Almost 100 percent of landowners who participated in both hunting and shooting were found to be planting new woodland, compared with 37 percent of those not involved in these sports. Similarly, analysis of aerial photographs showed that hunting and shooting farms averaged 7.2 percent tree cover, while farms without a sporting interest were just 0.6 percent woodland.
Wildlife living on hunt farmland was also much more likely to benefit from new hedgerows. Planting was undertaken by all foxhunting landowners who belonged to the government-funded Farming and Wildlife Advisory Group. Less than half of group members not involved in hunting followed suit. In addition, existing hedgerows on hunt land generally contained greater plant diversity.
Stephen Tapper, director of policy and public affairs at the Game Conservancy Trust, a charity that encourages wildlife-friendly game management, is not surprised by these findings. He says hunt groups prefer hedgerows to wire fences for holding livestock. While barbed-wire or electric fences are cheaper and easier to maintain, hunters on horseback would rather jump a hedge.
Tapper also agrees that it's people involved in these sports who tend to support government efforts to conserve farmland wildlife.
He said: "These woodland and hedgerow grants are only a contribution towards planting and don't cover the full costs. Those who are prepared to stump up the remainder are more likely to do so if they have a sporting interest."
And once the planting is done, Tapper believes subsequent management will favor wildlife living on land where country sports occur. He uses pheasant shooting as an example.
He said: "Current management regimes include making wide rides down the middle of woods to provide access for shooting parties in winter and daylight for pheasants released in the autumn.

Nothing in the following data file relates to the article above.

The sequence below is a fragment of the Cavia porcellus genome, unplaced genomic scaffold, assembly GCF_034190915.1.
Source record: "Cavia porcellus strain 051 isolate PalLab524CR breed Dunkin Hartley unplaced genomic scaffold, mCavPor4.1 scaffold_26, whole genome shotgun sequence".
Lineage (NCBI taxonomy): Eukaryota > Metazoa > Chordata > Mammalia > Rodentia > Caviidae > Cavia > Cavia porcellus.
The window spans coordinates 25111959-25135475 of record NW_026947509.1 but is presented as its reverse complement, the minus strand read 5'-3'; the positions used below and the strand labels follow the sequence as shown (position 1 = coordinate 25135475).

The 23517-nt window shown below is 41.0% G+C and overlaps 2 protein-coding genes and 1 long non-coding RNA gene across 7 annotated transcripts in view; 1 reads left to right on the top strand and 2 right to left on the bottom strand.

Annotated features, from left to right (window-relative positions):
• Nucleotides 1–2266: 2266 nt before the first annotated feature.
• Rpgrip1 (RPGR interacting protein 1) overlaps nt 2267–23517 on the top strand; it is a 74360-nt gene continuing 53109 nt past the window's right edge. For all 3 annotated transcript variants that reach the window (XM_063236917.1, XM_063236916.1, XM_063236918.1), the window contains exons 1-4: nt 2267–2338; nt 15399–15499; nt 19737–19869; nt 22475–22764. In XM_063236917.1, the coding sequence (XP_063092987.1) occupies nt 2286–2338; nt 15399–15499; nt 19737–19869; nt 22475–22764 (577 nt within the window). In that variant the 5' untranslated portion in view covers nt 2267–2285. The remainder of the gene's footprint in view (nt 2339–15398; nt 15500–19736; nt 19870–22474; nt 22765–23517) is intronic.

"These rides provide an edge through the wood where you get layers of different shrubs and herbs. They attract species such as fritillary butterflies and songbirds which typically find life difficult around the outside of farm woods because they are subject to things like agricultural spray drift."
Management For Foxes
Woodland management carried out by foxhunts, such as opening skylights and thinning trees to enhance sporting opportunities, have similar advantages, according to a survey part-funded by the Game Conservancy Trust.
Researchers discovered that five wood-dwelling butterflies found in southern Englandthe marsh fritillary, silver-washed fritillary, brown hairstreak, purple hairstreak and white admiralshowed a marked preference for hunt land.
A seven-year project run in the 1990s by the Allerton Research and Educational Trust showed how farmland birds also benefit from pheasant shooting.
Game-bird management was introduced to a farm in Leicestershire in central England using a mixture of traditional gamekeeping and conservation methods. These included vermin control, planting crops to provide winter food, reduced pesticide use, woodland creation, and allowing wildflowers to grow around field margins.
Pheasants weren't the only birds to respond well. Populations of farmland species classed as "nationally declining" rose over 100 percent during the project period. Linnet numbers jumped 20 percent each year, while song thrushes and willow warblers increased 16 percent annually.
Leader-Williams believes the natural link between country sports and conservation can be harnessed by government schemes designed to help reverse declines in farmland wildlife.
He said: "Our work has shown that if there's an interaction between conservation and some sort of self-interest, and there's an agri-environment scheme to help pay for it, then you're going to get a greater uptake."
Yet the study comes at a time when politicians are debating whether to ban one of these "self-interests"foxhunting. Leader-Williams says it's a debate that's ignoring the potential benefits foxhunting can bring for many species.
"This is a gap which has not been addressed," he said. "We've addressed it and now the information is down on the table."
SOURCES AND RELATED WEB SITES